The Sahara Desert has expanded by about 10 percent since 1920, according to a new study by National Science Foundation (NSF)-funded scientists at the University of Maryland (UMD).
The research is the first to assess century-scale changes to the boundaries of the world’s largest desert. It suggests that other deserts could be expanding as well. The study is published today in the Journal of Climate.
“The trends in Africa of hot summers getting hotter and rainy seasons drying out are linked with factors that include increasing greenhouse gases and aerosols in the atmosphere,” says Ming Cai, a program director in NSF’s Division of Atmospheric and Geospace Sciences, which funded the research. “These trends have a devastating effect on the lives of African people, who depend on agriculture-based economies.”
Deserts are defined by low average annual rainfall — usually 100 millimeters (less than 4 inches) of rain per year or less. The researchers analyzed annual rainfall data recorded throughout Africa from 1920 to 2013 and found that the Sahara, which occupies much of the northern part of the continent, expanded by 10 percent during this period.
When the scientists looked at seasonal trends over the same period, the most notable expansion of the Sahara occurred in summer, resulting in a nearly 16 percent increase in the desert’s average area over the 93-year span covered by the study.
“Our results are specific to the Sahara, but they likely have implications for the world’s other deserts,” said Sumant Nigam, an atmospheric and ocean scientist at UMD, and the senior author of the study.
Why the expansion?
The results suggest that human-caused climate change, as well as natural climate cycles, caused the desert’s expansion. The geographic pattern of expansion varied from season to season, with the largest differences along the Sahara’s northern and southern boundaries.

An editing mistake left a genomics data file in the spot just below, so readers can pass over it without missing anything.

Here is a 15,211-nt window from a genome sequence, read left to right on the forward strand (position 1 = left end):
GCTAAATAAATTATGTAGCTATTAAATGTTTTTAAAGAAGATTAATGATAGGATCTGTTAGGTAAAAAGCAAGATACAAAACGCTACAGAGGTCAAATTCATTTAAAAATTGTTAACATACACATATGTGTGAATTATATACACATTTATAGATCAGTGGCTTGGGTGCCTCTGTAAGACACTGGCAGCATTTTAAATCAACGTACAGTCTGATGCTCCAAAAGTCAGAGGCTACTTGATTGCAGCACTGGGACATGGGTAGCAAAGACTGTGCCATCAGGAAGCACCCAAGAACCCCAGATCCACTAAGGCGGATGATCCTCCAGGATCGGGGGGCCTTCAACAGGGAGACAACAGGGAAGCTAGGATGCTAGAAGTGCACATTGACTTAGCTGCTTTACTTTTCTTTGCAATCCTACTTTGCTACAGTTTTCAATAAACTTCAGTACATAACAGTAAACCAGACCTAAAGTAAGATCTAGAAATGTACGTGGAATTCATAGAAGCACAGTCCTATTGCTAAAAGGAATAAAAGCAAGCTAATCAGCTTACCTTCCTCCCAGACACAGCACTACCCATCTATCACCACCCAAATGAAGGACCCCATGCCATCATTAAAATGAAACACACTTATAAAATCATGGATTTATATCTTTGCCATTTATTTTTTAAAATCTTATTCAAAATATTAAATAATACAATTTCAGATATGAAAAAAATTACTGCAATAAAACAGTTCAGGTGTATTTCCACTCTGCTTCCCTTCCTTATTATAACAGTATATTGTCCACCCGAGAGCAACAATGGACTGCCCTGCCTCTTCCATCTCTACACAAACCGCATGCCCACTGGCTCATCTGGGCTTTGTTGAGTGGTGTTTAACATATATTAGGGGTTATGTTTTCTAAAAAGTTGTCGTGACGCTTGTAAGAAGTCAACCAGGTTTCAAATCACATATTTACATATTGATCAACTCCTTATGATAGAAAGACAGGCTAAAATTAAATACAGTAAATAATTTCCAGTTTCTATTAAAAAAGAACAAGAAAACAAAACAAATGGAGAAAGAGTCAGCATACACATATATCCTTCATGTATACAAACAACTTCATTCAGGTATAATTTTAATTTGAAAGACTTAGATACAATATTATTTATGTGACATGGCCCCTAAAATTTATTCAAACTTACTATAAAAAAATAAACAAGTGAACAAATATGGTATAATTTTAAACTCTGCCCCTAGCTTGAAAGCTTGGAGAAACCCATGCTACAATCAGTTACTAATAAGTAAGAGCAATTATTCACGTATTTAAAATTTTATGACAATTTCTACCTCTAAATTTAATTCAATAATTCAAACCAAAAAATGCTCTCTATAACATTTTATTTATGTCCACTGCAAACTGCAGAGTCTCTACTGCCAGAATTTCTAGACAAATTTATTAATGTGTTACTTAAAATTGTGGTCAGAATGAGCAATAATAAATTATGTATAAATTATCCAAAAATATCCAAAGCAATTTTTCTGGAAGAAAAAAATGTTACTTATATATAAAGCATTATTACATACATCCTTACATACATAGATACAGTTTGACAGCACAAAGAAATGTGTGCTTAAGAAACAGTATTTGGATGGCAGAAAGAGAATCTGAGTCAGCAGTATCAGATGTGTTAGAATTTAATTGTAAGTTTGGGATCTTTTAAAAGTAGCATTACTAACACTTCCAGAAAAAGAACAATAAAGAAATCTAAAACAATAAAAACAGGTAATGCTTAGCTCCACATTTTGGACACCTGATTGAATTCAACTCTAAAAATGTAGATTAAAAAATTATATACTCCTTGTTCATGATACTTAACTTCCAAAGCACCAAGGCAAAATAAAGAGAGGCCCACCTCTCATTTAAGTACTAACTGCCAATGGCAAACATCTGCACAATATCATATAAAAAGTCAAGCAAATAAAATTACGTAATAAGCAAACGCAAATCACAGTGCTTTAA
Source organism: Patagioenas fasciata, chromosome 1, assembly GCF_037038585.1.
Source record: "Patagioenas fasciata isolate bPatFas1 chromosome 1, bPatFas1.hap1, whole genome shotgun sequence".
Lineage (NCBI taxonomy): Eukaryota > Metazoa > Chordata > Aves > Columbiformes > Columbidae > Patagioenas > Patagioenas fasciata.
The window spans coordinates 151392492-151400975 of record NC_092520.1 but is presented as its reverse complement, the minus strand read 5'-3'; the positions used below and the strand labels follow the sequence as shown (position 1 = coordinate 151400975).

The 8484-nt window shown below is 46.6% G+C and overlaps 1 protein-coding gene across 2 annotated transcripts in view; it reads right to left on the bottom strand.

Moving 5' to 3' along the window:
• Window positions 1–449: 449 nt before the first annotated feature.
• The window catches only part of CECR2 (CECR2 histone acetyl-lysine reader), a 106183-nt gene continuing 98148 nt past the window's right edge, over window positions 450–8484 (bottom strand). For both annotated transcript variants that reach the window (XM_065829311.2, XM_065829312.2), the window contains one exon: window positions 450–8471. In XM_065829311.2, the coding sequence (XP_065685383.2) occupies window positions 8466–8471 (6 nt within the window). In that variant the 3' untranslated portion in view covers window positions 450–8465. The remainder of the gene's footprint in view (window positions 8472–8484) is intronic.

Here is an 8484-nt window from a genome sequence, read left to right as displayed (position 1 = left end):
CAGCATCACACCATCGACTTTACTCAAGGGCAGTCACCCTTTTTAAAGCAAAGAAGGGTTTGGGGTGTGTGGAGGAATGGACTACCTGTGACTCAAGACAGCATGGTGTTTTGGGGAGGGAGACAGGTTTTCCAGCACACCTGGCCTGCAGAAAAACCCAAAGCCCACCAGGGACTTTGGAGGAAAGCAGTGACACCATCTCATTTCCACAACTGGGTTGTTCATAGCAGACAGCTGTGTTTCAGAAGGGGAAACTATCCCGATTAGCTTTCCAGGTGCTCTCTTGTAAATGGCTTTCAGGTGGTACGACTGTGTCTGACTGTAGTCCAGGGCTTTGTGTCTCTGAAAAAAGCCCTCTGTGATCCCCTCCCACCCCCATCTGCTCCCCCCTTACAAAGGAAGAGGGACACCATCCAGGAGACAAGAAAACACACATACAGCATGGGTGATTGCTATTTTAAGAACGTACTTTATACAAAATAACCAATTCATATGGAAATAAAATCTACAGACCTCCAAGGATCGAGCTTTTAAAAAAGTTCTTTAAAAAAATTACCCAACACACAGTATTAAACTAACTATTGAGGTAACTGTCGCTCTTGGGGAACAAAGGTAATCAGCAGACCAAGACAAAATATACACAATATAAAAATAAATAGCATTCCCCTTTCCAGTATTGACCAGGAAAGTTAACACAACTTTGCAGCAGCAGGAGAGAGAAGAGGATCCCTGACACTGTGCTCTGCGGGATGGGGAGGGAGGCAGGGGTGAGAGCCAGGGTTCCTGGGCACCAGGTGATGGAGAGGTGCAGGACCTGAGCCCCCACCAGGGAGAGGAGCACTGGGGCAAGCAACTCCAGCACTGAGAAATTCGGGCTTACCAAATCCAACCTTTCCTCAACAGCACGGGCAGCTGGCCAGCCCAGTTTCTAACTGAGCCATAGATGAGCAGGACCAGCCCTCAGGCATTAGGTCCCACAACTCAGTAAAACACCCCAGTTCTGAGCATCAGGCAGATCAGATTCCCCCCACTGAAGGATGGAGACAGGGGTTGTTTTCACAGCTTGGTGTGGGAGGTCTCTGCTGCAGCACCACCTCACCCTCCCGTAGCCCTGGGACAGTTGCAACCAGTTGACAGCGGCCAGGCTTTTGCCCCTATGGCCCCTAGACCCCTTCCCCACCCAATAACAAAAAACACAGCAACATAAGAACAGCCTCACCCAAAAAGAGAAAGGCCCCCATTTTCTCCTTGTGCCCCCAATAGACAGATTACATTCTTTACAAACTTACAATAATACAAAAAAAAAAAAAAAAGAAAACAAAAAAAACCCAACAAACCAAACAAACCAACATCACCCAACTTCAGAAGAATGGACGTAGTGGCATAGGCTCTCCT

“Deserts usually form in the subtropics because of what’s called Hadley circulation, through which air rises at the equator and descends in the subtropics,” Nigam said. That circulation has a drying effect. “Climate change is likely to widen this Hadley circulation, causing the northward advance of subtropical deserts,” said Nigam. “The southward creep of the Sahara suggests that additional mechanisms are at work.”
The Sahara is the world’s largest warm-weather desert, roughly equal in size to the contiguous United States.
Like all deserts, the boundaries of the Sahara fluctuate with the seasons, expanding in the dry winter and contracting during the wetter summer.
The southern border of the Sahara adjoins the Sahel, the semi-arid transition zone that lies between the Sahara and fertile savannas farther south.
The Sahara expands as the Sahel retreats, disrupting the region’s fragile savanna ecosystems and human societies. Lake Chad, which sits at the center of this transition zone, serves as a bellwether for changing conditions in the Sahel.
“The entire Chad Basin falls in the region where the Sahara has crept southward, and the lake is drying out,” Nigam explained. “It’s a very visible footprint of reduced rainfall not just locally, but across the whole region. It’s an indicator of declining water in the Chad Basin.”
Natural climate cycles, or climate change?
Natural climate cycles can affect rainfall in the Sahara and the Sahel. The researchers concluded that these climate cycles accounted for about two-thirds of the total expansion of the Sahara.
The remaining one-third can be attributed to human-caused climate change, but the authors note that longer climate records that extend across several climate cycles are needed to reach definitive conclusions.
“Many previous studies have documented trends in rainfall in the Sahara and Sahel, but our study is unique in that we use these trends to infer changes in the desert expanse on a century timescale,” said researcher Natalie Thomas of UMD, lead author of the paper.
The results have far-reaching implications for the future of the Sahara and other subtropical deserts. As the world’s population continues to grow, a reduction in land with adequate rainfall to support crops could have devastating consequences.
“Our priority was to document long-term trends in rainfall and temperature in the Sahara,” said Thomas. “Our next step will be to look at what’s driving these trends, for the Sahara and elsewhere.
“We’ve already started looking at seasonal temperature trends over North America, for example. Here, winters are getting warmer but summers are about the same. In Africa, it’s the opposite — winters are holding steady but summers are getting warmer. So the stresses in Africa are already more severe.”